A Longitudinal Investigation of College Student Engagement as Predictors of College Student Outcomes
thesisposted on 24.02.2014 by Brittany R. Myers
In order to distinguish essays and pre-prints from academic theses, we have a separate category. These are often much longer text based documents than a paper.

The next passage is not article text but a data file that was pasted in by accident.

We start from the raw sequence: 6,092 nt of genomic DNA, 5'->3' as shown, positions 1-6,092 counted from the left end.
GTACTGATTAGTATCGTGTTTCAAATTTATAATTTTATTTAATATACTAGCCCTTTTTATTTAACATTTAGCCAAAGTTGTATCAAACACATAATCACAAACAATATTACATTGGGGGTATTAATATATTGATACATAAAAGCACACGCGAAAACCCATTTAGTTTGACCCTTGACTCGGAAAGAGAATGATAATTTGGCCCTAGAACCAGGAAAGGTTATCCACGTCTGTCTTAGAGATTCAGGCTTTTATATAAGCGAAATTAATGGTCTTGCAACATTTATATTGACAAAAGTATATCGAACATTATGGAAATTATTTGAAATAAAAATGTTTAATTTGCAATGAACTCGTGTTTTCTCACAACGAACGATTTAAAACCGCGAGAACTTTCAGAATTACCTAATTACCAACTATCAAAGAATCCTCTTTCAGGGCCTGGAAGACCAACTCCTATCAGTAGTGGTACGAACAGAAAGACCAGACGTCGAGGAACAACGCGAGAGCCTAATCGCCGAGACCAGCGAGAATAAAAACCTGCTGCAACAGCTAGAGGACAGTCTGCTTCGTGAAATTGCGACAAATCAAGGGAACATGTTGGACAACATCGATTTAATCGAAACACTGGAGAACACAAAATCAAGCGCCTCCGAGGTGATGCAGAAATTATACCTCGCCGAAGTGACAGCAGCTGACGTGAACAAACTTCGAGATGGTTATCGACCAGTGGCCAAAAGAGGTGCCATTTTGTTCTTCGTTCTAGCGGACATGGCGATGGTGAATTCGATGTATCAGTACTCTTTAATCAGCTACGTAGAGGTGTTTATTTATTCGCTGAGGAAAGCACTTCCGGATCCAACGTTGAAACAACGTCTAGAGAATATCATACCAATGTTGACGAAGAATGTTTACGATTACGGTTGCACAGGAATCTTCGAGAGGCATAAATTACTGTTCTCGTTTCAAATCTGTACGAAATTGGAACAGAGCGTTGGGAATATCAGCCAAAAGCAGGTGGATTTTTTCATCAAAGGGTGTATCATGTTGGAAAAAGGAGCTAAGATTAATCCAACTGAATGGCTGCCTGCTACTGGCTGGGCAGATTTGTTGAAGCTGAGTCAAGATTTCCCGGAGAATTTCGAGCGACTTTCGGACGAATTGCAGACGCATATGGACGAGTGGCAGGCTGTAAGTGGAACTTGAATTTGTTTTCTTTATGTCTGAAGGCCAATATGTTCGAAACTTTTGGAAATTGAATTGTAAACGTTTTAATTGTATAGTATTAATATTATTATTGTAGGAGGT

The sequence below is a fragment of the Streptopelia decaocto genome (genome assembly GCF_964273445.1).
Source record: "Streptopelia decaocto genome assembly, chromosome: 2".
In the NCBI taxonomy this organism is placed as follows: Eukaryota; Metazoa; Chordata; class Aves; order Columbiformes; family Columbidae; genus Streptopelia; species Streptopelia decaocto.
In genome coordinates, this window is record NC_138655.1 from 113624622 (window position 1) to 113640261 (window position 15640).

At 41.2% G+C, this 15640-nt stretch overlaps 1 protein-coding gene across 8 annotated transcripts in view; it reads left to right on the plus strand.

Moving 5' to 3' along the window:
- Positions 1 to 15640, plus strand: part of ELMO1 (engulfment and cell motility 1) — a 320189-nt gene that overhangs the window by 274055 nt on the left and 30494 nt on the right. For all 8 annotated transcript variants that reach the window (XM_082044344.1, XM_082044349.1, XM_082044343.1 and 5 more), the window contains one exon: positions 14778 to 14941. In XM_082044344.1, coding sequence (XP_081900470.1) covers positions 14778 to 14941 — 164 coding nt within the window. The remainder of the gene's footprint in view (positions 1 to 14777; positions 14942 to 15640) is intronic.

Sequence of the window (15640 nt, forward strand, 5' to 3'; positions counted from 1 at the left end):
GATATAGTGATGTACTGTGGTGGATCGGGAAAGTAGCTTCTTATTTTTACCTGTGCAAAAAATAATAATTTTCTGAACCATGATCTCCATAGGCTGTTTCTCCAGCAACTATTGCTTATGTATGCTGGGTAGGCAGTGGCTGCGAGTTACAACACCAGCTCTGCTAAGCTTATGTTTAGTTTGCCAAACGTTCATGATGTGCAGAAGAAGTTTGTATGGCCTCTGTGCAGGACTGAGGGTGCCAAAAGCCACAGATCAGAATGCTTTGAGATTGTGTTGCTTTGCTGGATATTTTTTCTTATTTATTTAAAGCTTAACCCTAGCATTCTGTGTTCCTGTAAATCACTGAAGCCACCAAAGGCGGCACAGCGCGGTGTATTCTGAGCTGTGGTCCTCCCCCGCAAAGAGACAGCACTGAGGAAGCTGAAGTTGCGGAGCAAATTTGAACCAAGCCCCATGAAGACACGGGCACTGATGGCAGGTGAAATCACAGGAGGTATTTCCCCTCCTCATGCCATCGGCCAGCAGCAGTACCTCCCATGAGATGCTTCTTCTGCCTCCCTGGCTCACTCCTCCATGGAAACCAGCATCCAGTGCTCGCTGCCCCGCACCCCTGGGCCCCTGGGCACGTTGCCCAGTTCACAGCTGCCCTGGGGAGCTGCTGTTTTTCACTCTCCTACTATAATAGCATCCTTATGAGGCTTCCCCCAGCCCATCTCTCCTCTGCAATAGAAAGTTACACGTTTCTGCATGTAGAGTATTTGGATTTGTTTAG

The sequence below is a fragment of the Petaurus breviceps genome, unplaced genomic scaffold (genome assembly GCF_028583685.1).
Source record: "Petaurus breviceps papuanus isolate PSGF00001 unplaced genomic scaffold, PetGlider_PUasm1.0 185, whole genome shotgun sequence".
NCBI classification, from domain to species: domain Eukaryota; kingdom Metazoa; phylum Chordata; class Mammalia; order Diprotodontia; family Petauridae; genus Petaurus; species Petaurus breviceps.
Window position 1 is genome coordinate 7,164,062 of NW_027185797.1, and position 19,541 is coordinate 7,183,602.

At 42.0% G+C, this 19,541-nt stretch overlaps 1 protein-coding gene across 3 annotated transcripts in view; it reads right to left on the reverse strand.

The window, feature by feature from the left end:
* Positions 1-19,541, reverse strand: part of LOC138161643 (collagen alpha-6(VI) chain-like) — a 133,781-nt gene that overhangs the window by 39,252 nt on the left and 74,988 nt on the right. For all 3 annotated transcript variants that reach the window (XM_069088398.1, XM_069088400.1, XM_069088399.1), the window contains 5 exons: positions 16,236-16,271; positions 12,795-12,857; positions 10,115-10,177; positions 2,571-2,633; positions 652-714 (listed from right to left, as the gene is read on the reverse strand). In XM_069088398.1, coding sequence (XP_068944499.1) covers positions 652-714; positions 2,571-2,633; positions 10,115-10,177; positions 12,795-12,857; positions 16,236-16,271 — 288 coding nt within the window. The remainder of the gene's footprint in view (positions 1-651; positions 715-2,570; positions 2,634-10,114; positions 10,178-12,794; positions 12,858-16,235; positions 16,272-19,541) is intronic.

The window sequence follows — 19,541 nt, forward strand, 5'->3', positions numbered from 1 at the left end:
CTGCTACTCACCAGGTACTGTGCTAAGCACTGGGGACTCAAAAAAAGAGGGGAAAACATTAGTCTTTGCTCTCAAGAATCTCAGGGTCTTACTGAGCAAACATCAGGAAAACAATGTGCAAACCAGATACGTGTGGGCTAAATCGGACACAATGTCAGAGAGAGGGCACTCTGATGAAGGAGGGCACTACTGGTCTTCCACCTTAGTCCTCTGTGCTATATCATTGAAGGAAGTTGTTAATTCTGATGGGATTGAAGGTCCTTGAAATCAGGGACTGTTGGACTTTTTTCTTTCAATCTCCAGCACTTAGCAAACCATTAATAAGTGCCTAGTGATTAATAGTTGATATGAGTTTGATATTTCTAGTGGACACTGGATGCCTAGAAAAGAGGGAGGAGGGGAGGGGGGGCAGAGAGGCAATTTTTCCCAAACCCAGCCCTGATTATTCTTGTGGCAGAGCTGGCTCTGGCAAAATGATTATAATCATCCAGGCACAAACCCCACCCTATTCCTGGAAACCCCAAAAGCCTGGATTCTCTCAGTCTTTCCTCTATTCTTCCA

Given the high cost of university education in the United States, and the economic disadvantages of leaving college without a degree, university administrators are eager to find ways of improving graduation rates. Using survey data, the current study examined both individual and institutional predictors of college outcomes among a sample of 510 college freshmen at a large urban public university with a highly diverse student body. Data were obtained using the College Student Experiences Questionnaire focusing specifically on benchmarks of student engagement, including: the amount of Student-Faculty Interaction, perceptions of Supportive Campus Environment, frequency of Diversity Experiences on campus, the use of Active and Collaborative Learning techniques, and the Level of Academic Challenge. Logistic regression analyses revealed that student engagement benchmarks were predictive of four-year graduation, six-year graduation, first-year GPA and retention outcomes, with some variation observed across racial groups. Potential theoretical explanations are offered, and practical implications for university administrators are discussed, both in terms of main effects and group differences graduation and GPA.